• The club should meet regularly (on a monthly or 2-weekly basis) and discuss a small number (1 or 2) of short talks (10-15 minutes).
  • The club should have a maximum membership number which is exactly the size of the yearly number of talks.
  • Membership gives the right to attend the presentations and take part in the discussions.
  • Membership eligibility is earned by giving a presentation to the current membership.

Of course this brings about a problem, observed well by a friend of mine:

but then the first person would have to do a presentation to themself, and the second would just be doing it to the first person…

An interesting point that must be addressed. Setting up such a club would require some exceptions. First, let’s return to the Wikipedia article: “Members met in college rooms and Kapitza frequently opened discussions with deliberate howlers so that even the youngest would speak up to correct him, loosening the grip of tradition on their necks.” So here’s a thing; it would be good to have a host – someone to put the audience at their leisure. Hence, perhaps a steering body;

  • Chief Kapitsa (we need a better name) will be elected by the members each year whose job is to both kick off the new year with a presentation, but whose job in each meeting is to introduce and mediate discussions.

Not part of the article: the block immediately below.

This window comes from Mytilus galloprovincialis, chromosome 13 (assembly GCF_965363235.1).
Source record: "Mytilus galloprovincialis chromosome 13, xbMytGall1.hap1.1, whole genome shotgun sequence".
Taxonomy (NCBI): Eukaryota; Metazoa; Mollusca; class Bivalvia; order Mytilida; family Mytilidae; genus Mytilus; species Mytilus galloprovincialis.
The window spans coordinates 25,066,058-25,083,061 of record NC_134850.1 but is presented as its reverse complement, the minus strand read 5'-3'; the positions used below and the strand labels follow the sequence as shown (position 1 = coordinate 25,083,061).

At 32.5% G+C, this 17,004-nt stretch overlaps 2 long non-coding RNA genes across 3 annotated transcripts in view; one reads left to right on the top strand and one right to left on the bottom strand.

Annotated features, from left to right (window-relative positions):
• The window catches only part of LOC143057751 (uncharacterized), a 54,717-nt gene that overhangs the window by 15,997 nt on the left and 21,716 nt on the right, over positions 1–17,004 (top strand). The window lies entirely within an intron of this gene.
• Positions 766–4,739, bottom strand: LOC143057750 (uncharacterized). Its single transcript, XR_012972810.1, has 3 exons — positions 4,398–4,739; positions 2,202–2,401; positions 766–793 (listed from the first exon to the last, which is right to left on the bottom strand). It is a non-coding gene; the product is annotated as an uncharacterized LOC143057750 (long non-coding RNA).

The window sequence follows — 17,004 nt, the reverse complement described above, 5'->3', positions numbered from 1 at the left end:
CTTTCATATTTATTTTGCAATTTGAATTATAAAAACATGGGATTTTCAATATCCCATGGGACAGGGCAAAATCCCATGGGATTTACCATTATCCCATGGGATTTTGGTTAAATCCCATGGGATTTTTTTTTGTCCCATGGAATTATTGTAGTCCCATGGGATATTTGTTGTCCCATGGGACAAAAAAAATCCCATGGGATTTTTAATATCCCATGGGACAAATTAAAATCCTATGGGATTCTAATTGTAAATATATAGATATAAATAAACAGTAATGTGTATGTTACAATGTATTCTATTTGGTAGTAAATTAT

•  Honorary Members can be named in special cases; either to promote the Club, or to initiate membership population. Honorary Members need not give a talk before their membership commences (although they are still required to give one during their tenure). Otherwise, they are identical to normal members.
  • Guests can be brought by members in the event that the maximum number of members cannot be met for a meeting.
  • Guests could also be brought for promotional purposes for the Club.

Perhaps with the above provisos, there exists a way that we could create our own Kapitsa Club. It could be fun – all we need is volunteers. Any takers?

Oh, and also the Kapitsa Club had “hearty meals”. I propose doughnuts.

* – I wouldn’t say I have entirely the same situation, but then I haven’t actually had any major successes yet so my sample size is too small for a reliable conclusion.

About stoove

A physicist, researcher, and gamesman. Likes to think about the mathematics and mechanics behind all sorts of different things, and writing up the thoughts for you to read. A competent programmer, enjoys public speaking and mechanical keyboards. Has opinions which might even change from time to time.
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3 Responses to The Kapitsa Club

  1. unceasingtoe says:

    ME! ^-^

    Also, your statement of the principles makes this next comment obligatory;

    “First rule of Kapitsa Club…”

  2. placebosarah says:

    This is pretty interesting as an idea… You’d need plenty of keen people though. I’d like to see how it develops 🙂